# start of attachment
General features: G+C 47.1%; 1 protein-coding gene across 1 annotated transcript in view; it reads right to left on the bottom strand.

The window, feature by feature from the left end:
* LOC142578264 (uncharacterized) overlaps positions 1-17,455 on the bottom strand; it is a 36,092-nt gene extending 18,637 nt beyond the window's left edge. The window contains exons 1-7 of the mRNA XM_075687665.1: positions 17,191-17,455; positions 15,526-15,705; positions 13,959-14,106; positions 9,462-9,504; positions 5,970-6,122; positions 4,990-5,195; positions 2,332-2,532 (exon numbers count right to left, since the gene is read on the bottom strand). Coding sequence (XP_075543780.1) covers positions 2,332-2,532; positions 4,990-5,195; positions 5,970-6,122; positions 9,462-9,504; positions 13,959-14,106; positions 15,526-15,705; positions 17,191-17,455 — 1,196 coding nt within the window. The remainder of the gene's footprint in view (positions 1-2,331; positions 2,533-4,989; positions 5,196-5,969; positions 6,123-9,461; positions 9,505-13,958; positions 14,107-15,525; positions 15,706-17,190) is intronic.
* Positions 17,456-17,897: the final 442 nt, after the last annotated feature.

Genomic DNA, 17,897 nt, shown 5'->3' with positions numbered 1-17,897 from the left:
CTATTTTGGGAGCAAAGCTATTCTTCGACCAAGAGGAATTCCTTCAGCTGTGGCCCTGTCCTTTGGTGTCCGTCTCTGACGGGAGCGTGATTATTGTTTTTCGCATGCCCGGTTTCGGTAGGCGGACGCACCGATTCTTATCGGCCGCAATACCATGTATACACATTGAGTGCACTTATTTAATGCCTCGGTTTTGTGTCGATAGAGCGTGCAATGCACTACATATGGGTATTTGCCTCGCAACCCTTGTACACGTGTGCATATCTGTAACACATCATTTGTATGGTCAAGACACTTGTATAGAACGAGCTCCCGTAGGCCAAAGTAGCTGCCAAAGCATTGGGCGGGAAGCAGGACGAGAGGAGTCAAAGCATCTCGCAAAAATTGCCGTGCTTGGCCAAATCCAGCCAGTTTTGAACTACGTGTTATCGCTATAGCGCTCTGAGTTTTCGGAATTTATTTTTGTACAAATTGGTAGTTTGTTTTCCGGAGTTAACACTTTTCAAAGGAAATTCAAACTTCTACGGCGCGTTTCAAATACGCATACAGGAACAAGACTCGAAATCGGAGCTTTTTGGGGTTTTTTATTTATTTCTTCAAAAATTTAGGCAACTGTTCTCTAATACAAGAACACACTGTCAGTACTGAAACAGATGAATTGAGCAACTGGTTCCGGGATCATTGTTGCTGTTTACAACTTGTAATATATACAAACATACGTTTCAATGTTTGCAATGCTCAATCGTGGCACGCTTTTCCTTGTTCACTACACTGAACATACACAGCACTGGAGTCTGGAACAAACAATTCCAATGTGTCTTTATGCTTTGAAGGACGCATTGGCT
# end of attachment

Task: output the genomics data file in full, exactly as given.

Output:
General features: G+C 47.1%; 1 protein-coding gene across 1 annotated transcript in view; it reads right to left on the bottom strand.

The window, feature by feature from the left end:
* LOC142578264 (uncharacterized) overlaps positions 1-17,455 on the bottom strand; it is a 36,092-nt gene extending 18,637 nt beyond the window's left edge. The window contains exons 1-7 of the mRNA XM_075687665.1: positions 17,191-17,455; positions 15,526-15,705; positions 13,959-14,106; positions 9,462-9,504; positions 5,970-6,122; positions 4,990-5,195; positions 2,332-2,532 (exon numbers count right to left, since the gene is read on the bottom strand). Coding sequence (XP_075543780.1) covers positions 2,332-2,532; positions 4,990-5,195; positions 5,970-6,122; positions 9,462-9,504; positions 13,959-14,106; positions 15,526-15,705; positions 17,191-17,455 — 1,196 coding nt within the window. The remainder of the gene's footprint in view (positions 1-2,331; positions 2,533-4,989; positions 5,196-5,969; positions 6,123-9,461; positions 9,505-13,958; positions 14,107-15,525; positions 15,706-17,190) is intronic.
* Positions 17,456-17,897: the final 442 nt, after the last annotated feature.

Genomic DNA, 17,897 nt, shown 5'->3' with positions numbered 1-17,897 from the left:
CTATTTTGGGAGCAAAGCTATTCTTCGACCAAGAGGAATTCCTTCAGCTGTGGCCCTGTCCTTTGGTGTCCGTCTCTGACGGGAGCGTGATTATTGTTTTTCGCATGCCCGGTTTCGGTAGGCGGACGCACCGATTCTTATCGGCCGCAATACCATGTATACACATTGAGTGCACTTATTTAATGCCTCGGTTTTGTGTCGATAGAGCGTGCAATGCACTACATATGGGTATTTGCCTCGCAACCCTTGTACACGTGTGCATATCTGTAACACATCATTTGTATGGTCAAGACACTTGTATAGAACGAGCTCCCGTAGGCCAAAGTAGCTGCCAAAGCATTGGGCGGGAAGCAGGACGAGAGGAGTCAAAGCATCTCGCAAAAATTGCCGTGCTTGGCCAAATCCAGCCAGTTTTGAACTACGTGTTATCGCTATAGCGCTCTGAGTTTTCGGAATTTATTTTTGTACAAATTGGTAGTTTGTTTTCCGGAGTTAACACTTTTCAAAGGAAATTCAAACTTCTACGGCGCGTTTCAAATACGCATACAGGAACAAGACTCGAAATCGGAGCTTTTTGGGGTTTTTTATTTATTTCTTCAAAAATTTAGGCAACTGTTCTCTAATACAAGAACACACTGTCAGTACTGAAACAGATGAATTGAGCAACTGGTTCCGGGATCATTGTTGCTGTTTACAACTTGTAATATATACAAACATACGTTTCAATGTTTGCAATGCTCAATCGTGGCACGCTTTTCCTTGTTCACTACACTGAACATACACAGCACTGGAGTCTGGAACAAACAATTCCAATGTGTCTTTATGCTTTGAAGGACGCATTGGCT